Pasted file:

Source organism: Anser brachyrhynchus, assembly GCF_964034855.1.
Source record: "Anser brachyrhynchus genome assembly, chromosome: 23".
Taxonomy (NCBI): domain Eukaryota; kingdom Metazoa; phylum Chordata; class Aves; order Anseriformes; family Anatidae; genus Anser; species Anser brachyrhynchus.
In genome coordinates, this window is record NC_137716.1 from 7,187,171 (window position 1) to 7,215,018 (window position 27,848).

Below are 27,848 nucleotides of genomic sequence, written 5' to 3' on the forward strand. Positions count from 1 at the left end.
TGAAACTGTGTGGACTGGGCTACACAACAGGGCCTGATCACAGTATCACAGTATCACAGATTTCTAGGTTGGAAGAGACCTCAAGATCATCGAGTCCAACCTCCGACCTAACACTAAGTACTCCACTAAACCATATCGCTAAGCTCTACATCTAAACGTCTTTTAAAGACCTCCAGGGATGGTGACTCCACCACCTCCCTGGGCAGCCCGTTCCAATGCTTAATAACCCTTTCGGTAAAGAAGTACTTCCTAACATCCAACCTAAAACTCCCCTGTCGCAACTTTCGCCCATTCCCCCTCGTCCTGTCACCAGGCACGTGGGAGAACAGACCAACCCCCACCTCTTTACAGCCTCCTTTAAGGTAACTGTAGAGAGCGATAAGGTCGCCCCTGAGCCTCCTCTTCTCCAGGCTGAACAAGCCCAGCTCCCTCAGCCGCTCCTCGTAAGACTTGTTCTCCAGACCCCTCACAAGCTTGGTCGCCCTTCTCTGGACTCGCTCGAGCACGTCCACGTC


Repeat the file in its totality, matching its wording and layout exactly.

Source organism: Anser brachyrhynchus, assembly GCF_964034855.1.
Source record: "Anser brachyrhynchus genome assembly, chromosome: 23".
Taxonomy (NCBI): domain Eukaryota; kingdom Metazoa; phylum Chordata; class Aves; order Anseriformes; family Anatidae; genus Anser; species Anser brachyrhynchus.
In genome coordinates, this window is record NC_137716.1 from 7,187,171 (window position 1) to 7,215,018 (window position 27,848).

Below are 27,848 nucleotides of genomic sequence, written 5' to 3' on the forward strand. Positions count from 1 at the left end.
TGAAACTGTGTGGACTGGGCTACACAACAGGGCCTGATCACAGTATCACAGTATCACAGATTTCTAGGTTGGAAGAGACCTCAAGATCATCGAGTCCAACCTCCGACCTAACACTAAGTACTCCACTAAACCATATCGCTAAGCTCTACATCTAAACGTCTTTTAAAGACCTCCAGGGATGGTGACTCCACCACCTCCCTGGGCAGCCCGTTCCAATGCTTAATAACCCTTTCGGTAAAGAAGTACTTCCTAACATCCAACCTAAAACTCCCCTGTCGCAACTTTCGCCCATTCCCCCTCGTCCTGTCACCAGGCACGTGGGAGAACAGACCAACCCCCACCTCTTTACAGCCTCCTTTAAGGTAACTGTAGAGAGCGATAAGGTCGCCCCTGAGCCTCCTCTTCTCCAGGCTGAACAAGCCCAGCTCCCTCAGCCGCTCCTCGTAAGACTTGTTCTCCAGACCCCTCACAAGCTTGGTCGCCCTTCTCTGGACTCGCTCGAGCACGTCCACGTC